It was by some such reasoning as this that the scruples of William were overcome. Honest Burnet, with the uncourtly courage which distinguished him, ventured to remonstrate with the King. "Nobody," William answered, "hates bribery more, than I. But I have to do with a set of men who must be managed in this vile way or not at all. I must strain a point or the country is lost." [584]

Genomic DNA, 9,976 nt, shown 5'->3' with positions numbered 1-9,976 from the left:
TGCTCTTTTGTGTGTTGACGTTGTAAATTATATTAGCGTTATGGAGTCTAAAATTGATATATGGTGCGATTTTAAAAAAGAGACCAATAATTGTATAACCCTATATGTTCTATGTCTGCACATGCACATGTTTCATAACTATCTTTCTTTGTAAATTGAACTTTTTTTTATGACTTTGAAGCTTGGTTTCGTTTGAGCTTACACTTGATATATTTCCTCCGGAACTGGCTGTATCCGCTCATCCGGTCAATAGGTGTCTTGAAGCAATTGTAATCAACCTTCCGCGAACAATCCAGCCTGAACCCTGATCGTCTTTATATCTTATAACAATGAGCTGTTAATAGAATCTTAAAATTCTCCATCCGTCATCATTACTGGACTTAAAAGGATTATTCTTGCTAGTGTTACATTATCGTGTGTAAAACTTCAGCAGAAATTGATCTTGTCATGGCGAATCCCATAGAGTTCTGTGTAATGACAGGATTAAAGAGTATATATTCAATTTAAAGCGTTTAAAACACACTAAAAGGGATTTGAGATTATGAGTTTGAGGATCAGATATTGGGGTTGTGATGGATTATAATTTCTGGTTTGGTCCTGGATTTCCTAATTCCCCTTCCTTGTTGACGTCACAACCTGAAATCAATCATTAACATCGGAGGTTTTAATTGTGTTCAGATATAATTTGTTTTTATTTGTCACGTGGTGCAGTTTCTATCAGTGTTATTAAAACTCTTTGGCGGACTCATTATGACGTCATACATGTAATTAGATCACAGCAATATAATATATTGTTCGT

It was necessary for the Lord President to have in the House of Commons an agent for the purchase of members; and Lowther was both too awkward and too scrupulous to be such an agent. But a man in whom craft and profligacy were united in a high degree was without difficulty found. This was the Master of the Rolls, Sir John Trevor, who had been Speaker in the single Parliament held by James. High as Trevor had risen in the world, there were people who could still remember him a strange looking lawyer's clerk in the Inner Temple. Indeed, nobody who had ever seen him was likely to forget him. For his grotesque features and his hideous squint were far beyond the reach of caricature. His parts, which were quick and vigorous, had enabled him early to master the science of chicane. Gambling and betting were his amusements; and out of these amusements he contrived to extract much business in the way of his profession. For his opinion on a question arising out of a wager or a game at chance had as much authority as a judgment of any court in Westminster Hall. He soon rose to be one of the boon companions whom Jeffreys hugged in fits of maudlin friendship over the bottle at night, and cursed and reviled in court on the morrow. Under such a teacher, Trevor rapidly became a proficient in that peculiar kind of rhetoric which had enlivened the trials of Baxter and of Alice Lisle. Report indeed spoke of some scolding matches between the Chancellor and his friend, in which the disciple had been not less voluble and scurrilous than the master. These contests, however, did not take place till the younger adventurer had attained riches and dignities such that he no longer stood in need of the patronage which had raised him, [585] Among High Churchmen Trevor, in spite of his notorious want of principle, had at this time a certain popularity, which he seems to have owed chiefly to their conviction that, however insincere he might be in general, his hatred of the dissenters was genuine and hearty. There was little doubt that, in a House of Commons in which the Tories had a majority, he might easily, with the support of the Court, be chosen Speaker. He was impatient to be again in his old post, which he well knew how to make one of the most lucrative in the kingdom; and he willingly undertook that secret and shameful office for which Lowther was altogether unqualified.